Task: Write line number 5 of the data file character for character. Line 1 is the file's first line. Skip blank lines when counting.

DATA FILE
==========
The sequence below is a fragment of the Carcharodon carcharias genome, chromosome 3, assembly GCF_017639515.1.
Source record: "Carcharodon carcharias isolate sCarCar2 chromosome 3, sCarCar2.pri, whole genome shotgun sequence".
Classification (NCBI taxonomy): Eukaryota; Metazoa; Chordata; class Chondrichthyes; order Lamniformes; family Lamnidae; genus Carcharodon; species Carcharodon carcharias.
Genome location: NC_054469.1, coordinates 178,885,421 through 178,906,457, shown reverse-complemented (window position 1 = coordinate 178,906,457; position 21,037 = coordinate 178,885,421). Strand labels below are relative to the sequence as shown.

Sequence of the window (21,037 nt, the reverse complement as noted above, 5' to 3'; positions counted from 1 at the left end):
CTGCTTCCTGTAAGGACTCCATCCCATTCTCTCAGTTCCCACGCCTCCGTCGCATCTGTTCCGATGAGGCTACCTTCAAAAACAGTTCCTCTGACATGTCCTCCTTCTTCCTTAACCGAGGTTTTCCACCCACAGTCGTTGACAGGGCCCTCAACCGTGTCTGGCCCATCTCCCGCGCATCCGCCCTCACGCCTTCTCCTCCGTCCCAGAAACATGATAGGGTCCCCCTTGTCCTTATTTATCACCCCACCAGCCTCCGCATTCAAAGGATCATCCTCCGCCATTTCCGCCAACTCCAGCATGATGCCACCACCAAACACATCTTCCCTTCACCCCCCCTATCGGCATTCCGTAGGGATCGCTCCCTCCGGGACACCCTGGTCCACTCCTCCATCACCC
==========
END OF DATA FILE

Sequence of the window (21,037 nt, the reverse complement as noted above, 5' to 3'; positions counted from 1 at the left end):